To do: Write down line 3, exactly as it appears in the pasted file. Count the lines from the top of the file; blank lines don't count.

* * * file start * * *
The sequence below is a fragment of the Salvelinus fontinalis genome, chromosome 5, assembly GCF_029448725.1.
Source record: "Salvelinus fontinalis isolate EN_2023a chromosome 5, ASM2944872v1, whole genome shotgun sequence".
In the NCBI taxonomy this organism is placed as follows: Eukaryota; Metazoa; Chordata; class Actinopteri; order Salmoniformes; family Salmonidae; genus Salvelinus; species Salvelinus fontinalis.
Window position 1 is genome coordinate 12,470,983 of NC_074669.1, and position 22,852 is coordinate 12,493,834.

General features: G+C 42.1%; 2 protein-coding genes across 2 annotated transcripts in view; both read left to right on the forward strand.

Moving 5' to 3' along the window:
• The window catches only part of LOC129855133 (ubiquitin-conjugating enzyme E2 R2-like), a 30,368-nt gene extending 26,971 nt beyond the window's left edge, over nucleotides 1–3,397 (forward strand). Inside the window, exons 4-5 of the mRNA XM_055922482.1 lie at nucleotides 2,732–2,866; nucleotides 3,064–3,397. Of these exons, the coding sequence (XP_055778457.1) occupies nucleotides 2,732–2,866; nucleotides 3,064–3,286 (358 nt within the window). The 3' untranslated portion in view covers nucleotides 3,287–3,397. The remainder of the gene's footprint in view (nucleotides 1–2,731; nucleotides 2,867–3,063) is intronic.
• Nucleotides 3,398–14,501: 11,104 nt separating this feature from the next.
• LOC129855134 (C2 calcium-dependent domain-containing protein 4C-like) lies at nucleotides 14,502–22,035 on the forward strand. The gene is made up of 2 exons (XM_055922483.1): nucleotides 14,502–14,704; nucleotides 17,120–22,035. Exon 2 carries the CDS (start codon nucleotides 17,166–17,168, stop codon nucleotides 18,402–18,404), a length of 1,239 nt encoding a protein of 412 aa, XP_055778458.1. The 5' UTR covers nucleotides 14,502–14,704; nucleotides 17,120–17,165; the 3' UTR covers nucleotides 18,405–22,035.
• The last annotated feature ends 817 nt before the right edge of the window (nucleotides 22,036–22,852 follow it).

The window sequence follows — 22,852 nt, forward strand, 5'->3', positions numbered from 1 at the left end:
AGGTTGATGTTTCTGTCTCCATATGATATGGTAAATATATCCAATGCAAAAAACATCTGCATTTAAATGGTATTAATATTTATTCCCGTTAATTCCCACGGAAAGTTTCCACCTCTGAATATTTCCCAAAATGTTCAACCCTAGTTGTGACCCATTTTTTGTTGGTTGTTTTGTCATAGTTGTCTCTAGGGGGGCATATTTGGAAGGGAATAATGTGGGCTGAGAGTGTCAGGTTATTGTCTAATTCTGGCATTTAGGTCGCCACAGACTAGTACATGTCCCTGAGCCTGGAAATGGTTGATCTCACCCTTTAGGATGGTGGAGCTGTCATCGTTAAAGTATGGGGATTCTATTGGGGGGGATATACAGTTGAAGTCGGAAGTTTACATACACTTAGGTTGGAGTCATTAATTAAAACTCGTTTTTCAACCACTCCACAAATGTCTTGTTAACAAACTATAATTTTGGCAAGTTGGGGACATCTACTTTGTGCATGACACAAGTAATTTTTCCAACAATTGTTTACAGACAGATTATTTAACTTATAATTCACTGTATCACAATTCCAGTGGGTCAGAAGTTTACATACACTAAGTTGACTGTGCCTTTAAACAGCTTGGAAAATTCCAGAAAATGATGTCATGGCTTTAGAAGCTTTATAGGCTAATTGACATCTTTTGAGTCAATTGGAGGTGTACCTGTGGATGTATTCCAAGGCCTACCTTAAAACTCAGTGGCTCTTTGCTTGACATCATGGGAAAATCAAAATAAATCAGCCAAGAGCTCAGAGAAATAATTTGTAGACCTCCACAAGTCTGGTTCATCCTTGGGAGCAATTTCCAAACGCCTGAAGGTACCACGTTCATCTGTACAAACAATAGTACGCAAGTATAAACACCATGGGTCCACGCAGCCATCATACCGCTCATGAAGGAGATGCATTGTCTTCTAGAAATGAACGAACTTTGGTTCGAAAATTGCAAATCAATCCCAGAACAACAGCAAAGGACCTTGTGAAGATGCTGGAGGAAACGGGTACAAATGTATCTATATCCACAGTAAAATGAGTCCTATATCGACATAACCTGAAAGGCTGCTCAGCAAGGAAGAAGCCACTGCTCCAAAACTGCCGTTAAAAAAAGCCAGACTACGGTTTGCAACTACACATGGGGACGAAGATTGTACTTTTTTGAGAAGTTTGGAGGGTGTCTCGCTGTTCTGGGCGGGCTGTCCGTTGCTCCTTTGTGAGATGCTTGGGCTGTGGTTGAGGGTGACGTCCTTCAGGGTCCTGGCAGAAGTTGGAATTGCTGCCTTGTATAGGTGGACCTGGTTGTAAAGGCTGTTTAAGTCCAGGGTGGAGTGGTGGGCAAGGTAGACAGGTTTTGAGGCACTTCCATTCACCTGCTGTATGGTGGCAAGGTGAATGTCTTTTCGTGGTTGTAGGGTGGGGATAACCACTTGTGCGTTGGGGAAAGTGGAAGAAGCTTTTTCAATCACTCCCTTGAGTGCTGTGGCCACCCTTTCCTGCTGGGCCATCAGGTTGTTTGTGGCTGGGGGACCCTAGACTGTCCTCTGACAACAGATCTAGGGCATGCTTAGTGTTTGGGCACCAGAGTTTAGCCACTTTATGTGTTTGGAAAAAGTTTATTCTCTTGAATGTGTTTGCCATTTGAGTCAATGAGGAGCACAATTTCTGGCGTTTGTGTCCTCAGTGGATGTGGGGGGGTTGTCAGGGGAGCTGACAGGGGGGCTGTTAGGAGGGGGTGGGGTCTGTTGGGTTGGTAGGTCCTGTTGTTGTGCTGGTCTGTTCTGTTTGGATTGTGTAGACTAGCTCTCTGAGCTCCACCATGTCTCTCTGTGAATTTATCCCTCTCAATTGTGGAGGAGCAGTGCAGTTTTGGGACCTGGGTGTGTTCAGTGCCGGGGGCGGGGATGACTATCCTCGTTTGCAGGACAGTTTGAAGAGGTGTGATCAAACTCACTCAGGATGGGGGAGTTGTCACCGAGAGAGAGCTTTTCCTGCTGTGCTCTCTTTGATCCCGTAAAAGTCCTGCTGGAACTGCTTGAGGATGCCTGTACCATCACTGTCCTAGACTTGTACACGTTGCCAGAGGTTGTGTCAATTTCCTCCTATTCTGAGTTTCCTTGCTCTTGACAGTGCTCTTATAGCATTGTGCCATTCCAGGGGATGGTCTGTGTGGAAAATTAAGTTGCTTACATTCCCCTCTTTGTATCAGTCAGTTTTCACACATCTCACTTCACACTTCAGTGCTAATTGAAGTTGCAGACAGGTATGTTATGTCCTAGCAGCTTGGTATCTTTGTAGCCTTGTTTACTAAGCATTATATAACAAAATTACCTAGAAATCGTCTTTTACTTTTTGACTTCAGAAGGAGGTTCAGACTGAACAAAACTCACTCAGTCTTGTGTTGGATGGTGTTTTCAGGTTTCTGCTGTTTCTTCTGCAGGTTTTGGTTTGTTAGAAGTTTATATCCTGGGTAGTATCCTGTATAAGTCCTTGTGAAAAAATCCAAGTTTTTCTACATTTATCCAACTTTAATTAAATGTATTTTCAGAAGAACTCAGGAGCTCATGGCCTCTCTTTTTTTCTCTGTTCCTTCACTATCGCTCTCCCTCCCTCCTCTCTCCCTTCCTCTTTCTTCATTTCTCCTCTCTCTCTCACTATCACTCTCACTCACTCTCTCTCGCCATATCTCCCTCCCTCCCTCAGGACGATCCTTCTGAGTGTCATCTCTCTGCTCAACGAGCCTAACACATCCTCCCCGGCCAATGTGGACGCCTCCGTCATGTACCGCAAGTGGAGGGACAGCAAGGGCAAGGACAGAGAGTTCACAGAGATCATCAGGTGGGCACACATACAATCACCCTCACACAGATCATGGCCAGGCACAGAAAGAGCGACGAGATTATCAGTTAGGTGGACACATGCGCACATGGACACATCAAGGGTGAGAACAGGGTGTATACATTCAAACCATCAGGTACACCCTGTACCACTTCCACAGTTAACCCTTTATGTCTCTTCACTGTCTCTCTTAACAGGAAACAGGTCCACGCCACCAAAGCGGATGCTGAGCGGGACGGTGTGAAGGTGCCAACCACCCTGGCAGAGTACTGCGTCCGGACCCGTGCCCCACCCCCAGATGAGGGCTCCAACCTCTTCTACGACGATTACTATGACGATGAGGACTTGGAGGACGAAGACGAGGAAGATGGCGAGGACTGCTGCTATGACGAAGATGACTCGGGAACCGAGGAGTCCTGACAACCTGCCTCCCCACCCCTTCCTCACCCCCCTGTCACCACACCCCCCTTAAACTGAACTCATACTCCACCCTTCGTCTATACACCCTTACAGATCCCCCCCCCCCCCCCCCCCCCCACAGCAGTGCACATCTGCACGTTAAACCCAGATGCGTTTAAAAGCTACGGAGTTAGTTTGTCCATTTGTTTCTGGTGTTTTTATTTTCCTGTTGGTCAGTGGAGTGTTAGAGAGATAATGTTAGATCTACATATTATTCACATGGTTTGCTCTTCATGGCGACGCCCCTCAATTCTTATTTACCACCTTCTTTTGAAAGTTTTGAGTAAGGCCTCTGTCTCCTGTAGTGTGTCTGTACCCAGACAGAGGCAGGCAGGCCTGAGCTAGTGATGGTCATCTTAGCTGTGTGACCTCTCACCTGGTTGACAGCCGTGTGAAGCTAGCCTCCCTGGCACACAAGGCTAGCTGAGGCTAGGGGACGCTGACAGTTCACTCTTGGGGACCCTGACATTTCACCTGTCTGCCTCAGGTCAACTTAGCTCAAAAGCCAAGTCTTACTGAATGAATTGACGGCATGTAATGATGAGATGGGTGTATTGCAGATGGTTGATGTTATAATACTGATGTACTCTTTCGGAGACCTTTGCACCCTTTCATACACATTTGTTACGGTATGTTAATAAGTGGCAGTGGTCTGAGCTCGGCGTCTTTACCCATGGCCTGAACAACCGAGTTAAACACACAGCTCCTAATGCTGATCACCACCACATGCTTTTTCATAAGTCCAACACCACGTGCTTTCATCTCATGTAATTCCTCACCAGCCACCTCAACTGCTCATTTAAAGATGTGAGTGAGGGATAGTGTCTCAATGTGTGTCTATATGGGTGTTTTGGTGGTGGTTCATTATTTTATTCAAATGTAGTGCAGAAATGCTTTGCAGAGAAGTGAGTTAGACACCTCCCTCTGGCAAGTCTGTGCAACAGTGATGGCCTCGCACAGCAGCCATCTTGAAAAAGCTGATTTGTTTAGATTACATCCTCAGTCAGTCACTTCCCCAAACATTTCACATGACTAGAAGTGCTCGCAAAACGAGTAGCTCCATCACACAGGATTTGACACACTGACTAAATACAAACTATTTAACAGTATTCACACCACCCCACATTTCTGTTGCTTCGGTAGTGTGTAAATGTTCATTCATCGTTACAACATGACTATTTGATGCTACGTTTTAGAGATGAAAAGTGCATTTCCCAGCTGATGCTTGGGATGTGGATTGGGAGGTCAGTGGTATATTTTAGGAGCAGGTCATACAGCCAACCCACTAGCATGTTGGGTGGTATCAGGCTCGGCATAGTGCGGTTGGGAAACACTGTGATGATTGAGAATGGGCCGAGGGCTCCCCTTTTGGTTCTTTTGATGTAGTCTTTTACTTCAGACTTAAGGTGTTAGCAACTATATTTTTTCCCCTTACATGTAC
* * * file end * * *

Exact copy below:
In the NCBI taxonomy this organism is placed as follows: Eukaryota; Metazoa; Chordata; class Actinopteri; order Salmoniformes; family Salmonidae; genus Salvelinus; species Salvelinus fontinalis.